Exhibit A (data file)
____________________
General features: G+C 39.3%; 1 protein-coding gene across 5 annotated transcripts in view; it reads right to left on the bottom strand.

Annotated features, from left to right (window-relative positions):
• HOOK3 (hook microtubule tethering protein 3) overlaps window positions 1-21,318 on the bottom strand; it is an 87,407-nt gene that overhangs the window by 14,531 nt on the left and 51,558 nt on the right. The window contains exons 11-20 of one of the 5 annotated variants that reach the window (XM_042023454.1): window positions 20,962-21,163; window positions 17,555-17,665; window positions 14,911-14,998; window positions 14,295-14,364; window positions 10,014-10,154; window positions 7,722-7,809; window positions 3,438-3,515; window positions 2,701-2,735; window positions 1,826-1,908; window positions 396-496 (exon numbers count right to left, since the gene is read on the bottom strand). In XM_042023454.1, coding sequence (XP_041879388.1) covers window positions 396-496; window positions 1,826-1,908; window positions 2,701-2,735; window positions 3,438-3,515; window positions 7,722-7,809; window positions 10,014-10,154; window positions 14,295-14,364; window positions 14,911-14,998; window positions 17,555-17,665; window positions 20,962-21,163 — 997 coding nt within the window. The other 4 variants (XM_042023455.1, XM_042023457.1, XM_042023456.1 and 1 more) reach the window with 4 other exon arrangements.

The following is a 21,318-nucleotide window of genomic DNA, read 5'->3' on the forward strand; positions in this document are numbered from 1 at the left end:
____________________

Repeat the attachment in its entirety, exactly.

General features: G+C 39.3%; 1 protein-coding gene across 5 annotated transcripts in view; it reads right to left on the bottom strand.

Annotated features, from left to right (window-relative positions):
• HOOK3 (hook microtubule tethering protein 3) overlaps window positions 1-21,318 on the bottom strand; it is an 87,407-nt gene that overhangs the window by 14,531 nt on the left and 51,558 nt on the right. The window contains exons 11-20 of one of the 5 annotated variants that reach the window (XM_042023454.1): window positions 20,962-21,163; window positions 17,555-17,665; window positions 14,911-14,998; window positions 14,295-14,364; window positions 10,014-10,154; window positions 7,722-7,809; window positions 3,438-3,515; window positions 2,701-2,735; window positions 1,826-1,908; window positions 396-496 (exon numbers count right to left, since the gene is read on the bottom strand). In XM_042023454.1, coding sequence (XP_041879388.1) covers window positions 396-496; window positions 1,826-1,908; window positions 2,701-2,735; window positions 3,438-3,515; window positions 7,722-7,809; window positions 10,014-10,154; window positions 14,295-14,364; window positions 14,911-14,998; window positions 17,555-17,665; window positions 20,962-21,163 — 997 coding nt within the window. The other 4 variants (XM_042023455.1, XM_042023457.1, XM_042023456.1 and 1 more) reach the window with 4 other exon arrangements.

The following is a 21,318-nucleotide window of genomic DNA, read 5'->3' on the forward strand; positions in this document are numbered from 1 at the left end: